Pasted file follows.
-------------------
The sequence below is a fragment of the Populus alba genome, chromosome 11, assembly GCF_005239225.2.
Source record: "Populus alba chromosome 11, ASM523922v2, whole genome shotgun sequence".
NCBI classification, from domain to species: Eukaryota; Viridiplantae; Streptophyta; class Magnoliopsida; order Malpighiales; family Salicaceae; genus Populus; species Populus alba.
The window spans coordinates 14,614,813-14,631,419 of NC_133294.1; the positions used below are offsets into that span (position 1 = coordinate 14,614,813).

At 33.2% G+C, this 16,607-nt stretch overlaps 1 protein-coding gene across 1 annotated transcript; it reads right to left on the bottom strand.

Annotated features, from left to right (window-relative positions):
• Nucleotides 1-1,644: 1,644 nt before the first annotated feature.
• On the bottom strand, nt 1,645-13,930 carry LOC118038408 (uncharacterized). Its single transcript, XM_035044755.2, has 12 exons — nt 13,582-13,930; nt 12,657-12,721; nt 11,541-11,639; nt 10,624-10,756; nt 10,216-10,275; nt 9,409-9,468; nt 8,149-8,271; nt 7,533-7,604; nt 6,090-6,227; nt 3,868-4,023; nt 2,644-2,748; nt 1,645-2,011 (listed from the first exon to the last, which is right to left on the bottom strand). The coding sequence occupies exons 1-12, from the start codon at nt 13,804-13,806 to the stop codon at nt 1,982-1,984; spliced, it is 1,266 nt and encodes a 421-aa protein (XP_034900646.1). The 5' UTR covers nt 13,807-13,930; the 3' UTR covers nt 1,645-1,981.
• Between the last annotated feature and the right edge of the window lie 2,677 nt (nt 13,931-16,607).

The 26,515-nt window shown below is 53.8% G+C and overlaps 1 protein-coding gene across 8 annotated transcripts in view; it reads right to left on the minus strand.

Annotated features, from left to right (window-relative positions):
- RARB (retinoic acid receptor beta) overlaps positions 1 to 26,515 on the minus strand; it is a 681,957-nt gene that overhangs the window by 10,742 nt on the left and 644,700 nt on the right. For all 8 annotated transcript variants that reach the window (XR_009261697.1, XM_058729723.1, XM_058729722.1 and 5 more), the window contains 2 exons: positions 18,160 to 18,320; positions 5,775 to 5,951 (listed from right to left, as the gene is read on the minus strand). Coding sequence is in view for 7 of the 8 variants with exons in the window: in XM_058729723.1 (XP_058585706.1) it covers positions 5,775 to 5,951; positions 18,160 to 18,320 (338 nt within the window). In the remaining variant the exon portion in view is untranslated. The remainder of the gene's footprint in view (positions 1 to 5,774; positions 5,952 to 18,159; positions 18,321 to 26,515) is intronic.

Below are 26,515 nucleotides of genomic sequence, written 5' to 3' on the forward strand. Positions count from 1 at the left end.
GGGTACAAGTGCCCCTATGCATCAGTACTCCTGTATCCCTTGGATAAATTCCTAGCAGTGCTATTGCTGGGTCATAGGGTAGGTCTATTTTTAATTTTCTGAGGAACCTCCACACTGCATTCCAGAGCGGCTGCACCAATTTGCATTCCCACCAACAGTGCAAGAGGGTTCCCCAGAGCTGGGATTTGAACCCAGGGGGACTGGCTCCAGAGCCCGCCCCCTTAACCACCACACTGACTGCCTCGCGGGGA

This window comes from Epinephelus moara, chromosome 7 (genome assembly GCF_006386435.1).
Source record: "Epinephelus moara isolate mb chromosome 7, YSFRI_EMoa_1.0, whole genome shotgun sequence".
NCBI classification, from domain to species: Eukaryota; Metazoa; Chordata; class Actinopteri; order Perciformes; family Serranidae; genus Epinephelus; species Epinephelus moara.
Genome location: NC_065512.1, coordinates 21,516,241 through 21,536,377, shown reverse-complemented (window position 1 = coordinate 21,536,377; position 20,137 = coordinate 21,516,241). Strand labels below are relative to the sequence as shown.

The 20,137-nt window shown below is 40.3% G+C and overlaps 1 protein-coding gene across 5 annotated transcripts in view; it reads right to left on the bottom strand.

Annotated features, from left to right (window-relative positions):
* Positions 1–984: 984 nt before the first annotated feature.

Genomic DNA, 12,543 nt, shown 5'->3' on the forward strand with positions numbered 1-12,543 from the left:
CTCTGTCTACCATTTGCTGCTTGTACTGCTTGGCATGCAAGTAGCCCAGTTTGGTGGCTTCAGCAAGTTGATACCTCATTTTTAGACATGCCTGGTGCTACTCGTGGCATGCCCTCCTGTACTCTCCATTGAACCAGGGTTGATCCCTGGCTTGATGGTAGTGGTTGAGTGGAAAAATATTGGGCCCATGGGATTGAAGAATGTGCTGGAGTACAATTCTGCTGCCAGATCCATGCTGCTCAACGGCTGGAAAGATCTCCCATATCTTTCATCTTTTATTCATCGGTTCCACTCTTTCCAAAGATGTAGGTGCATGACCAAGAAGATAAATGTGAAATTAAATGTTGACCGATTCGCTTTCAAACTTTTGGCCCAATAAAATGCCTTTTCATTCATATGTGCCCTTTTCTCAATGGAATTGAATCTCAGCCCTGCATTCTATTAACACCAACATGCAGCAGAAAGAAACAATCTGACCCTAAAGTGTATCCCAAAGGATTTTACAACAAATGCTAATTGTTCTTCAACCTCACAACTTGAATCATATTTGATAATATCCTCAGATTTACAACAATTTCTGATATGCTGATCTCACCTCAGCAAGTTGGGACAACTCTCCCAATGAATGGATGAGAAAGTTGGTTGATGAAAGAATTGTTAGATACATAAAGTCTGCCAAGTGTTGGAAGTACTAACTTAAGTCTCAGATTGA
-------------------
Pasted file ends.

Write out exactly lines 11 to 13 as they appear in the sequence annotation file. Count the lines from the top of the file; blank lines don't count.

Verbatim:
Annotated features, from left to right (window-relative positions):
- RARB (retinoic acid receptor beta) overlaps positions 1 to 26,515 on the minus strand; it is a 681,957-nt gene that overhangs the window by 10,742 nt on the left and 644,700 nt on the right. For all 8 annotated transcript variants that reach the window (XR_009261697.1, XM_058729723.1, XM_058729722.1 and 5 more), the window contains 2 exons: positions 18,160 to 18,320; positions 5,775 to 5,951 (listed from right to left, as the gene is read on the minus strand). Coding sequence is in view for 7 of the 8 variants with exons in the window: in XM_058729723.1 (XP_058585706.1) it covers positions 5,775 to 5,951; positions 18,160 to 18,320 (338 nt within the window). In the remaining variant the exon portion in view is untranslated. The remainder of the gene's footprint in view (positions 1 to 5,774; positions 5,952 to 18,159; positions 18,321 to 26,515) is intronic.

Below are 26,515 nucleotides of genomic sequence, written 5' to 3' on the forward strand. Positions count from 1 at the left end.